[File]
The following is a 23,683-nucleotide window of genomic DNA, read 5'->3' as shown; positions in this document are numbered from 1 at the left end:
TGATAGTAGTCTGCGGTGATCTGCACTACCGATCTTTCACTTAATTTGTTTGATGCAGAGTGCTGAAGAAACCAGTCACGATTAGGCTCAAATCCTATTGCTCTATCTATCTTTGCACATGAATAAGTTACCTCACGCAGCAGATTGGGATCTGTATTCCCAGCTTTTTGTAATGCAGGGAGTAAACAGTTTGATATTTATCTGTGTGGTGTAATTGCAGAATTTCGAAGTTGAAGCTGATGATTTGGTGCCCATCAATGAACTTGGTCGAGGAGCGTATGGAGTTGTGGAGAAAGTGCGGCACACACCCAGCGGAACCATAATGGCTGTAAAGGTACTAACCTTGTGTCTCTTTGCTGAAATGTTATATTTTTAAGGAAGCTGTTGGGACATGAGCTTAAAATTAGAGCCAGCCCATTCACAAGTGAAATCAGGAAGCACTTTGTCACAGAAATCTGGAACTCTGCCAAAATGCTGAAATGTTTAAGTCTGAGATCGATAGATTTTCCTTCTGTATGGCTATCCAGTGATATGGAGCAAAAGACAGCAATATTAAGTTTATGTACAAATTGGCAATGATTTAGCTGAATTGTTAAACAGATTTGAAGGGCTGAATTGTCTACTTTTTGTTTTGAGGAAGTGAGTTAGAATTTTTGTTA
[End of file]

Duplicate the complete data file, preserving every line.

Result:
The following is a 23,683-nucleotide window of genomic DNA, read 5'->3' as shown; positions in this document are numbered from 1 at the left end:
TGATAGTAGTCTGCGGTGATCTGCACTACCGATCTTTCACTTAATTTGTTTGATGCAGAGTGCTGAAGAAACCAGTCACGATTAGGCTCAAATCCTATTGCTCTATCTATCTTTGCACATGAATAAGTTACCTCACGCAGCAGATTGGGATCTGTATTCCCAGCTTTTTGTAATGCAGGGAGTAAACAGTTTGATATTTATCTGTGTGGTGTAATTGCAGAATTTCGAAGTTGAAGCTGATGATTTGGTGCCCATCAATGAACTTGGTCGAGGAGCGTATGGAGTTGTGGAGAAAGTGCGGCACACACCCAGCGGAACCATAATGGCTGTAAAGGTACTAACCTTGTGTCTCTTTGCTGAAATGTTATATTTTTAAGGAAGCTGTTGGGACATGAGCTTAAAATTAGAGCCAGCCCATTCACAAGTGAAATCAGGAAGCACTTTGTCACAGAAATCTGGAACTCTGCCAAAATGCTGAAATGTTTAAGTCTGAGATCGATAGATTTTCCTTCTGTATGGCTATCCAGTGATATGGAGCAAAAGACAGCAATATTAAGTTTATGTACAAATTGGCAATGATTTAGCTGAATTGTTAAACAGATTTGAAGGGCTGAATTGTCTACTTTTTGTTTTGAGGAAGTGAGTTAGAATTTTTGTTA